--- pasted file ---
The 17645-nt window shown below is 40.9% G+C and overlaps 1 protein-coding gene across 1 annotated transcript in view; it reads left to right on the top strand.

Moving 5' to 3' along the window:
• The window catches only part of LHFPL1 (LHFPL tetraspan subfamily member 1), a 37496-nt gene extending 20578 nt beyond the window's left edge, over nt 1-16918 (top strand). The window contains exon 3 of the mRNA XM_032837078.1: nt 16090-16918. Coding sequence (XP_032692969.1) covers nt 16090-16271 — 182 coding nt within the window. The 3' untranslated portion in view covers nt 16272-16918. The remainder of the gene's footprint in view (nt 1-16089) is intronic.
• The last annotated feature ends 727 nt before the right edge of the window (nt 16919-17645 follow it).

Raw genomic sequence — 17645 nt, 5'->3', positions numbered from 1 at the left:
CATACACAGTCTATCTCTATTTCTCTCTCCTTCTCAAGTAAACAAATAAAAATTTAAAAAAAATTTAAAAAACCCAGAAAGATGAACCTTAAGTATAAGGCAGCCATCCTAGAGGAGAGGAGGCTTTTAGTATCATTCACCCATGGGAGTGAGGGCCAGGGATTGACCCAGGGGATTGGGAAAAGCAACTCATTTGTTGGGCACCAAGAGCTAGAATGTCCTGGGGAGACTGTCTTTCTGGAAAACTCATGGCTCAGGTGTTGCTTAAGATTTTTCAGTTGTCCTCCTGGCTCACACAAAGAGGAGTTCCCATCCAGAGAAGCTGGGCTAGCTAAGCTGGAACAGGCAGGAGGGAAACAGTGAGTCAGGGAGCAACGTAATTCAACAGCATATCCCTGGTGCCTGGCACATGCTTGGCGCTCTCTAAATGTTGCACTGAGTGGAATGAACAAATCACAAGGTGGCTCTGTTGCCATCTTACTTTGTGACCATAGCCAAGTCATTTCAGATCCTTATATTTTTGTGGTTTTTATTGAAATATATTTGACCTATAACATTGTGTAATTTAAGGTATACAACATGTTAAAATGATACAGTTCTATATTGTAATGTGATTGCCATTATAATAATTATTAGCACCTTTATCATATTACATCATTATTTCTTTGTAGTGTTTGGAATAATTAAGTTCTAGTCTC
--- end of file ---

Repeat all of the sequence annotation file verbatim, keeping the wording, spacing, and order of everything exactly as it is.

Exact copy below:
The 17645-nt window shown below is 40.9% G+C and overlaps 1 protein-coding gene across 1 annotated transcript in view; it reads left to right on the top strand.

Moving 5' to 3' along the window:
• The window catches only part of LHFPL1 (LHFPL tetraspan subfamily member 1), a 37496-nt gene extending 20578 nt beyond the window's left edge, over nt 1-16918 (top strand). The window contains exon 3 of the mRNA XM_032837078.1: nt 16090-16918. Coding sequence (XP_032692969.1) covers nt 16090-16271 — 182 coding nt within the window. The 3' untranslated portion in view covers nt 16272-16918. The remainder of the gene's footprint in view (nt 1-16089) is intronic.
• The last annotated feature ends 727 nt before the right edge of the window (nt 16919-17645 follow it).

Raw genomic sequence — 17645 nt, 5'->3', positions numbered from 1 at the left:
CATACACAGTCTATCTCTATTTCTCTCTCCTTCTCAAGTAAACAAATAAAAATTTAAAAAAAATTTAAAAAACCCAGAAAGATGAACCTTAAGTATAAGGCAGCCATCCTAGAGGAGAGGAGGCTTTTAGTATCATTCACCCATGGGAGTGAGGGCCAGGGATTGACCCAGGGGATTGGGAAAAGCAACTCATTTGTTGGGCACCAAGAGCTAGAATGTCCTGGGGAGACTGTCTTTCTGGAAAACTCATGGCTCAGGTGTTGCTTAAGATTTTTCAGTTGTCCTCCTGGCTCACACAAAGAGGAGTTCCCATCCAGAGAAGCTGGGCTAGCTAAGCTGGAACAGGCAGGAGGGAAACAGTGAGTCAGGGAGCAACGTAATTCAACAGCATATCCCTGGTGCCTGGCACATGCTTGGCGCTCTCTAAATGTTGCACTGAGTGGAATGAACAAATCACAAGGTGGCTCTGTTGCCATCTTACTTTGTGACCATAGCCAAGTCATTTCAGATCCTTATATTTTTGTGGTTTTTATTGAAATATATTTGACCTATAACATTGTGTAATTTAAGGTATACAACATGTTAAAATGATACAGTTCTATATTGTAATGTGATTGCCATTATAATAATTATTAGCACCTTTATCATATTACATCATTATTTCTTTGTAGTGTTTGGAATAATTAAGTTCTAGTCTC